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Results of Archeological Research at the Church of St. George in Župa dubrovačka
APA 6th Edition
Perkić, M. (2008). Results of Archeological Research at the Church of St. George in Župa dubrovačka. Starohrvatska prosvjeta, III (35), 121-122. Preuzeto s https://hrcak.srce.hr/81339
MLA 8th Edition
Perkić, Marta. "Results of Archeological Research at the Church of St. George in Župa dubrovačka." Starohrvatska prosvjeta, vol. III, br. 35, 2008, str. 121-122. https://hrcak.srce.hr/81339. Citirano 30.11.2023.
Chicago 17th Edition
Perkić, Marta. "Results of Archeological Research at the Church of St. George in Župa dubrovačka." Starohrvatska prosvjeta III, br. 35 (2008): 121-122. https://hrcak.srce.hr/81339
Perkić, M. (2008). 'Results of Archeological Research at the Church of St. George in Župa dubrovačka', Starohrvatska prosvjeta, III(35), str. 121-122. Preuzeto s: https://hrcak.srce.hr/81339 (Datum pristupa: 30.11.2023.)
Perkić M. Results of Archeological Research at the Church of St. George in Župa dubrovačka. Starohrvatska prosvjeta [Internet]. 2008 [pristupljeno 30.11.2023.];III(35):121-122. Dostupno na: https://hrcak.srce.hr/81339
M. Perkić, "Results of Archeological Research at the Church of St. George in Župa dubrovačka", Starohrvatska prosvjeta, vol.III, br. 35, str. 121-122, 2008. [Online]. Dostupno na: https://hrcak.srce.hr/81339. [Citirano: 30.11.2023.]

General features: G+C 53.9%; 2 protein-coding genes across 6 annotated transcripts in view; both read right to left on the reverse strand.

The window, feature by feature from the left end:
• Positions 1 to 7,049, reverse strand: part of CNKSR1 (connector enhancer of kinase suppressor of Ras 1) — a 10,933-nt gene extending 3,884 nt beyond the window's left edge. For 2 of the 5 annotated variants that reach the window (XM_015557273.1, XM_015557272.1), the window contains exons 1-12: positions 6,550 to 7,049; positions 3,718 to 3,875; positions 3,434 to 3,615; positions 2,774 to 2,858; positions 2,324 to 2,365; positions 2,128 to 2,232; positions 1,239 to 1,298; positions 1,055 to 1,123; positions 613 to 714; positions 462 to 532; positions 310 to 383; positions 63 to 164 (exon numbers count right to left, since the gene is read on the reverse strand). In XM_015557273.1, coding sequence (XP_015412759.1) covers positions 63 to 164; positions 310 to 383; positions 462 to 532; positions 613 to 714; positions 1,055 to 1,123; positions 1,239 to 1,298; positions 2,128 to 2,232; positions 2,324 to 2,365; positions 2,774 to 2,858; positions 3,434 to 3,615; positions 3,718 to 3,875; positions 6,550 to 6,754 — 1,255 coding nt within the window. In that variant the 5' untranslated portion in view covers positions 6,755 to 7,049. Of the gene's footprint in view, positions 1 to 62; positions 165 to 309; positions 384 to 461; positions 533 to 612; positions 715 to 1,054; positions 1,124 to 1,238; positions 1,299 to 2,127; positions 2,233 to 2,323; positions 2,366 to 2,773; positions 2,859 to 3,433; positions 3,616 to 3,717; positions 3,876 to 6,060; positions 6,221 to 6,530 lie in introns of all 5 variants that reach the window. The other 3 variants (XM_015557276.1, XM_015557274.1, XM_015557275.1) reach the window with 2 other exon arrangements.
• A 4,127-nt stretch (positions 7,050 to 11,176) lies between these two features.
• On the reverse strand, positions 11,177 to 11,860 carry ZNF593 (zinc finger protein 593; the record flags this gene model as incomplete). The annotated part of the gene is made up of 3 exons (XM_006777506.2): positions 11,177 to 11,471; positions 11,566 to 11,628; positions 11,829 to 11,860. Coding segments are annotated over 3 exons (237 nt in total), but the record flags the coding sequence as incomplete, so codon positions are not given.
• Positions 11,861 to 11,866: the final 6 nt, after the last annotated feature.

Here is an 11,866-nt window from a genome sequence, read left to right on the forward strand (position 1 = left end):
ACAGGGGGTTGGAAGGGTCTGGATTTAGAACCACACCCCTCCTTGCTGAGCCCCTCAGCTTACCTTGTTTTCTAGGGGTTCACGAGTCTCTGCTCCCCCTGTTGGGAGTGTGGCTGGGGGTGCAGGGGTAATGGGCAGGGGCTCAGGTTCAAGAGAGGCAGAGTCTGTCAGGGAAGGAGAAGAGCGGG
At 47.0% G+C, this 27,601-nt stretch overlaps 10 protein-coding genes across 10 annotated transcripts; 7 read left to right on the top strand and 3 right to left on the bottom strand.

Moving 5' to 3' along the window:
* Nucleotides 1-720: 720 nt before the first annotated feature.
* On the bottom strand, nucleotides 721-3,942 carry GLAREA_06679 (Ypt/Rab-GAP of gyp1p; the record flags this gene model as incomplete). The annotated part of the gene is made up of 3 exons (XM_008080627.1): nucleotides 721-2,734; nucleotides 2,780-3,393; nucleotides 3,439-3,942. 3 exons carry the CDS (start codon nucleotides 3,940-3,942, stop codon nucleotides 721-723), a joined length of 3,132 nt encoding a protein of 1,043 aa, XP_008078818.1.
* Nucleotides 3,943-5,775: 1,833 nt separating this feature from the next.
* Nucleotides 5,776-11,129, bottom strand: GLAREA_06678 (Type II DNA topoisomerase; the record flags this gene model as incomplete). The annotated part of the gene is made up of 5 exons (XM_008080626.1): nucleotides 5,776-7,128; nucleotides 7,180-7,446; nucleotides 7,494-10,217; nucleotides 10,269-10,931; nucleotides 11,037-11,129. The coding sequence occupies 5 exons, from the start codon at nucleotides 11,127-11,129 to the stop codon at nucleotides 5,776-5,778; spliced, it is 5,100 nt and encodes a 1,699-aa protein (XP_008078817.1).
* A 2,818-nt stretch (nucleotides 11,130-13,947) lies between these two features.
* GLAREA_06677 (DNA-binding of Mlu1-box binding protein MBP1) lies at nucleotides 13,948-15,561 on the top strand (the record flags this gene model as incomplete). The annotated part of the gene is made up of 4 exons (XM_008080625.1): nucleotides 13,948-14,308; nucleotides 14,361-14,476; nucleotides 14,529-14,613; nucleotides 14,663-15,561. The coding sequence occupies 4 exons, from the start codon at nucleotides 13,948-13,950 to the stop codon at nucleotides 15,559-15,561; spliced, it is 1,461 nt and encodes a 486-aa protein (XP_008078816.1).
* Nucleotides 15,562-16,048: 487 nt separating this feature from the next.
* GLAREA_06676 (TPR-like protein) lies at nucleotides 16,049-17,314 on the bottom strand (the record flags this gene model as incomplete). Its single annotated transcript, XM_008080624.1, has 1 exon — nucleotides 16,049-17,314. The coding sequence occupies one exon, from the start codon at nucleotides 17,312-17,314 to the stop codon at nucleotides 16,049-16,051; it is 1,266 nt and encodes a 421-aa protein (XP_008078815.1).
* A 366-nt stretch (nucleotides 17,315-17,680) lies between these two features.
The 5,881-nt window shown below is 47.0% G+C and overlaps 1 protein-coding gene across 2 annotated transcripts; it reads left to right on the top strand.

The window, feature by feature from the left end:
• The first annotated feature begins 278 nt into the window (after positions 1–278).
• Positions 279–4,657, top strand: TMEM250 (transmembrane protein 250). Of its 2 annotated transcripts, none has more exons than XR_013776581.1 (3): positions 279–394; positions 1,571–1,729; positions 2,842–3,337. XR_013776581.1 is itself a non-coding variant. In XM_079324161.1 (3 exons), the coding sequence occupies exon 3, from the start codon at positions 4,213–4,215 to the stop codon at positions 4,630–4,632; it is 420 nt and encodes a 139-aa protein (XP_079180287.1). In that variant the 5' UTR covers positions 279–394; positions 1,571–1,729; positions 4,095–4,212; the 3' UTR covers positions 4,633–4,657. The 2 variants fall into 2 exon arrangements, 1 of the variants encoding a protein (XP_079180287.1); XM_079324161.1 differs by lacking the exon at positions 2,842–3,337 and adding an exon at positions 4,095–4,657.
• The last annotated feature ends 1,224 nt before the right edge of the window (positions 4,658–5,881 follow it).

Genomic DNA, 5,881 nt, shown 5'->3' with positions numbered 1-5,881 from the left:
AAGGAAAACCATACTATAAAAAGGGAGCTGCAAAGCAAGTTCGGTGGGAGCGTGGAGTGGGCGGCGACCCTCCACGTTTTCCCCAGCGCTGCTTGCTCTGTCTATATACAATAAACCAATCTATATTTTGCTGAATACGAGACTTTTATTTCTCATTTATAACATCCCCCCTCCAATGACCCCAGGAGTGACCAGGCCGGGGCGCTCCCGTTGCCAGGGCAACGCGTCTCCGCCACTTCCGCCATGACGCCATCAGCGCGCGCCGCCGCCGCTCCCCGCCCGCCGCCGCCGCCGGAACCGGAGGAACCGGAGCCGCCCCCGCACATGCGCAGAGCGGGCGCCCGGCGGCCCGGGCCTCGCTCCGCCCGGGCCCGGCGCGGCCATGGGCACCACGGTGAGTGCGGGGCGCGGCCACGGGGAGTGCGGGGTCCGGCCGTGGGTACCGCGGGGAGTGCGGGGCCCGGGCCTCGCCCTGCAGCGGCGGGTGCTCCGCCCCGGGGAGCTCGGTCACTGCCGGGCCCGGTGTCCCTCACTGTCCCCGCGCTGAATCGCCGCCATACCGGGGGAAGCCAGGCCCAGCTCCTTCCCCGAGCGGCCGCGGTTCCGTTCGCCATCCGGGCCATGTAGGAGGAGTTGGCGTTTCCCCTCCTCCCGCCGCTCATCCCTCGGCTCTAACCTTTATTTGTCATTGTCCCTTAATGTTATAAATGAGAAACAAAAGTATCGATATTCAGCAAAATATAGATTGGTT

Župa dubrovačka is a valley surrounded by hills several kilometres east of Dubrovnik. During the era of the Dubrovnik Republic, it was a component of the Astarea – Dubrovnik’s extra-urban territory, which in history constituted a vital transit tie between this part of the coast and the interior. The Church of St. George is located on the southern slopes of Malaštica Hill, which on its northern side forms the boundary of the Župa Valley and also demarcates the border with Bosnia-Herzegovina. A Roman-era road passed through the church’s immediate vicinity, which once connected the most important Roman era settlements in Župa: Spilan and Gradac. The church was not preserved in its original form and today’s church was built in 1976 using the same stone materials, so numerous spolia, largely pieces of stećaks (monolithic tombstones) and grave stones, and several fragments of architectural sculpture – attributed to the Early Christian and pre-Romanesque periods – are built into its walls. Based on this, it is assumed that the site and church, otherwise first mentioned in documents dating to 1321, are in fact much older. The church parcel consists of three terraces, divided from each other by dry stone walls, and during research conducted in 2006/07, most of the lower terrace was examined. The periphery of the medieval cemetery was uncovered, and a total of 28 graves were defined which exhibited stone grave architecture made of irregular and undressed stone slabs. In all graves the same burial method was observed: the deceased was laid on his/her back with hands over the chest or pelvis in a very narrow earthen pit which was lined with stone vertically-placed stone plates, and the grave was then covered with the same type of slabs, normally in two layers. In two cases double burials were observed: in grave 9 a mother and child were buried together, and in grave 12 two infants. Subsequent burials in the same grave pit were recorded in three cases, wherein only the skull of the older deceased was normally dislocated and placed next to the head of the subsequently interred body. Most of the graves are oriented north-westerly/south-easterly, like today’s church. Accessories and pieces of apparel were very rare in the graves. A silver miliaresion of the Byzantine emperors Constantine VII Porphyrogenitus and Romanus I Lecapenus from the tenth century was found in grave 7, while an eggshell was found in grave 12. The only apparel item found was a semi-circular iron buckle in grave 21. Among the more notable items found outside of graves, there are 4 Byzantine copper coins from the latter half of the eleventh century and first half of the twelfth century, and a tegular fragment with an engraved Glagolitic inscription. Based on the script style, the inscription can be dated to the eleventh century or the early twelfth century at the latest. This is the second discovery of Glagolitic writing in the southern part of Croatia, and it constitutes vital physical evidence of the presence of Glagolism in this area and the existence of the so-called southern route of dissemination of the Glagolitic script from Bulgaria and Macedonia. A considerable quantity of pottery, fragments of roof tiles (tegulae and imbrices), animal bones and shells, and some metal items and glass were found. In the eastern part of the test trench, the remains of two walls of a Roman-era structure were found, almost entirely destroyed by the excavation of graves which were here adapted to the orientation of the walls. Even though the remains are insufficient to discern the purpose of this structure, they serve as important evidence of the Antique phase of the site which, until this research, was assumed on the basis of two pieces of an Early Christian door lintel built into the church walls as spolia. The pre-Romanesque phase was assumed on the basis of two fragments, also built into the church walls as spolia. These are a fragment of a pilaster or door jamb with wave motifs forming circles with crosses inside them, and a fragment of a capital on which only the lower part of the corbel was preserved, decorated with moulded acanthus leaves. A door jamb fragment, similar to that from St. George’s, came from the Church of Holy Sunday in the neighbouring village of Buići, and on it the above described motif flows into a simple cross with broadened ends. Since this fragment lies unattached in the church, there is some question as to whether it belongs to the Holy Sunday Church given the great similarity to the fragment from St. George’s, and perhaps it in fact comes from the latter church. Based on the aforementioned, this part of the cemetery at the Church of St. George can be roughly dated from the latter half of the tenth century to the latter half of the twelfth century, and the great value of what has been discovered demands further examination of the entire site.